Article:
THE OPPENHEIMER REPORT
Venezuela opposition's victory larger than it seems
Venezuela's opposition victory in Sunday's referendum on President Hugo Chávez's bid to reform the constitution and create a Cuban-styled ''socialist'' totalitarian state was much more significant -- and geographically far-reaching -- than its official 50.7 to 49.3 margin would suggest.
Granted, Chávez's grip on power remains firm, and his government is not threatened in the short term. But Sunday's opposition win has changed Venezuela's political landscape overnight and will make it more difficult for Chávez-backed leaders in Bolivia, Ecuador and Nicaragua to change their own countries' laws to be able to become presidents for life.
Among the reasons why the opposition's win may be bigger than it seems:
• First, the anti-Chávez victory may have been larger than officially announced. While Venezuela's electoral authorities announced the defeat of the Chávez-proposed constitutional reform by a 1.4 percentage-point margin with 90 percent of the votes counted, the Venezuelan government-certified independent election monitor Ojo Electoral says the opposition won by a 3.8 percent-point margin.
''We don't know whether our quick count failed to account for some rural votes of towns with less than 10,000 people, where Chávez usually wins, or whether there was some kind of a government-opposition agreement by which national election authorities announced the results as ``irreversible,'' but by a smaller margin,'' Ojo Electoral official Pedro Nikken told me in a telephone interview from Caracas.
• Second, the defeat of the Chávez-proposed constitutional reform, which would have created a constitutionally sanctioned ''socialist state'' and would have given Chávez powers to be re-elected indefinitely, took place despite a relatively high abstention rate of about 44 percent of registered voters.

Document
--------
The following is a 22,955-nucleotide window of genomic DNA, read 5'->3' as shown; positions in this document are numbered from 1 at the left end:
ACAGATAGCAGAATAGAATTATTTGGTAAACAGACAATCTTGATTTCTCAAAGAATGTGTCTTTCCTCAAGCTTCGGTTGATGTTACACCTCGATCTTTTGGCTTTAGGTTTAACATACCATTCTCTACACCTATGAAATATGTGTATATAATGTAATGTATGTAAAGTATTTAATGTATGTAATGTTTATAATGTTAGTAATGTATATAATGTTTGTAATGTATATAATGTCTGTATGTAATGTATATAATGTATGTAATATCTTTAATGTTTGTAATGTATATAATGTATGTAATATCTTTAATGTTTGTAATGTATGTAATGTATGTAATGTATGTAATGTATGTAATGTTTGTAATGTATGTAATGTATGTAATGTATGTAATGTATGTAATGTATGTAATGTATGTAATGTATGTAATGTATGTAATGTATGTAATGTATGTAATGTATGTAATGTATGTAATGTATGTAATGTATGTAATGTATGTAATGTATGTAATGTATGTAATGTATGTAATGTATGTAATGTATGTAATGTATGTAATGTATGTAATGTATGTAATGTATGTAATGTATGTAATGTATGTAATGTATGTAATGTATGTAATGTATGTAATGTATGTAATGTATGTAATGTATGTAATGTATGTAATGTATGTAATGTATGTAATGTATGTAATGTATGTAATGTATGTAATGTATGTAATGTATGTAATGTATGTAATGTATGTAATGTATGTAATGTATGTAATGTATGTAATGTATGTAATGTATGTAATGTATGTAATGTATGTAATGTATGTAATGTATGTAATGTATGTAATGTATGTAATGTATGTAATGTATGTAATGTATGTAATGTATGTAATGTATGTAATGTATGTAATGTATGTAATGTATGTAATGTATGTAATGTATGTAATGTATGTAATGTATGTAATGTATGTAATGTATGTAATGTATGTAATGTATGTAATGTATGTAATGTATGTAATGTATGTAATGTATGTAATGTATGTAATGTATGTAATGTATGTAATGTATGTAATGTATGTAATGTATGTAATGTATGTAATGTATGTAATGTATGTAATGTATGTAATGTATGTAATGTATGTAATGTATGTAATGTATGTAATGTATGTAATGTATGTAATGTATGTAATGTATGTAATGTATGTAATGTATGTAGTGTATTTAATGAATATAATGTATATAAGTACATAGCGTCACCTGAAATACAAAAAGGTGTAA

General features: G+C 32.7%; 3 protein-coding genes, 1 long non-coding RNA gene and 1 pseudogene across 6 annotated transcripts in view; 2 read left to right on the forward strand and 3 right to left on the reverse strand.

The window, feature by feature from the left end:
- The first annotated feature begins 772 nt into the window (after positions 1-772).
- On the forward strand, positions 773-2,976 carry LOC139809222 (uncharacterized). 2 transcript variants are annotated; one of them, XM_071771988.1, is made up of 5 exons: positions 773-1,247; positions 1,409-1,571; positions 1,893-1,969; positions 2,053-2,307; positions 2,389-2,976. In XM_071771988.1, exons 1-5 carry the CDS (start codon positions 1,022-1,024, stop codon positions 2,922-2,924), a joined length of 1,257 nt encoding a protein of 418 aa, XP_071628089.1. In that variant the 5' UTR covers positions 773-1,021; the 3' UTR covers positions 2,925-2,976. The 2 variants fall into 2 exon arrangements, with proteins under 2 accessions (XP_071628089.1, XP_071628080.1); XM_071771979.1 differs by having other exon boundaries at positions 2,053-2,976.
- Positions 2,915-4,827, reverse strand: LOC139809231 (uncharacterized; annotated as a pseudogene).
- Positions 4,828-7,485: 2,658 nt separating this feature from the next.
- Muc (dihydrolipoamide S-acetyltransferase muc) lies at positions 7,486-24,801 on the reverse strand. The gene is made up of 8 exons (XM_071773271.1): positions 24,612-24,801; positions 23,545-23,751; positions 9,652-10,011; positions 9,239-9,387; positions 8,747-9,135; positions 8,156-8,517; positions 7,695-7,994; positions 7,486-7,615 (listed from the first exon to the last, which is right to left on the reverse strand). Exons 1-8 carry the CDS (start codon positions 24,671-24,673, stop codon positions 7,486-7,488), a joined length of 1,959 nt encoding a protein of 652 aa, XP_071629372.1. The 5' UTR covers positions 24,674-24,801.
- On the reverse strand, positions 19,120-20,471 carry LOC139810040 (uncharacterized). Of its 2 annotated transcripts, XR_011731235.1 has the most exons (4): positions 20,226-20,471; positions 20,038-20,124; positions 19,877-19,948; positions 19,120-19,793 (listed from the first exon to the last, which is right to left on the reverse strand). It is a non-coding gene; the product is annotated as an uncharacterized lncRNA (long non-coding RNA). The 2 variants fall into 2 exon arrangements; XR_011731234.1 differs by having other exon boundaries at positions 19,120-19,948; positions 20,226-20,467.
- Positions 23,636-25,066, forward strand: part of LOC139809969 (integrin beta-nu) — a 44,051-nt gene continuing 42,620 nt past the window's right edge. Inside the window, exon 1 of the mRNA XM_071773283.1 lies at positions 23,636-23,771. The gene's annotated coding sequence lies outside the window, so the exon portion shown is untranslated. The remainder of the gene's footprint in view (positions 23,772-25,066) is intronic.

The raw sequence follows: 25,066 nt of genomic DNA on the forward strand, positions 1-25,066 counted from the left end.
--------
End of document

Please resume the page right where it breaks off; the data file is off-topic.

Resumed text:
Pollsters said Monday that much of the abstention came from pro-Chávez poor neighborhoods, where people were reluctant to vote for a Cuban-styled system, as well as from anti-Chávez neighborhoods where people were either intimidated into not voting or thought that casting their ballots would be a waste of time because the government would rig the vote anyway.
Now that the opposition has won, many of those anti-Chávez voters who stayed at home will be more likely to cast their ballots in the next elections. This gives the Venezuelan opposition significant room to grow and undermines Chávez's strategy of winning elections through a combination of government intimidation and massive resources to get out the pro-Chávez vote.
• Third, Sunday's outcome was a major blow to Chávez's self-promoted aura of invincibility. Chávez had won every one of the last five national elections since 1998, in most cases by huge margins, which had led many to believe that he was unbeatable, at least while he continues enjoying one of the country's biggest oil bonanzas in history.
• Fourth, Sunday's vote marked the emergence of a new opposition in Venezuela. Instead of being led by traditional political parties -- discredited by a long history of corruption -- it was headed by new actors, such as the student movement that rioted on the streets against the government's shutdown of the RCTV television network, and the former Chávez defense minister, Gen. Raúl Isaías Baduel, who came out against the Chávez-proposed constitutional reforms shortly before the vote.
• Fifth, the Venezuelan opposition victory will embolden opposition forces in Bolivia, Ecuador and Nicaragua, convincing them that they can defeat their respective presidents' efforts to redraft their laws and create radical leftist regimes ruled by presidents for life.
''In Venezuela, many people who normally vote for Chávez effectively told him: We still love you, but we don't like the way you are thinking,'' says Ana Julia Jatar, a fellow with Harvard University's Carr Center for Human Rights Policy, in a telephone interview from Caracas. ``They voted against Chávez's ideological adventure.''
The same may happen elsewhere. If the opposition won in Venezuela, where Chávez is awash in petrodollars, has 60 percent popularity ratings, and controls Congress, the Supreme Court, 20 of 22 governorships and much of the news media, there is no reason why it couldn't happen in countries such as Bolivia, where leaders are embarked in similar power-grabbing efforts without Chávez's political or financial might.
Summing up, Sunday's opposition victory in Venezuela does not mark Chávez's demise nor prevent him from coming back soon with a new project to turn Venezuela into a Cuban-inspired dictatorship. But it's a major setback for Venezuela's narcissist-Leninist leader, which could have an impact throughout his allied countries in the region.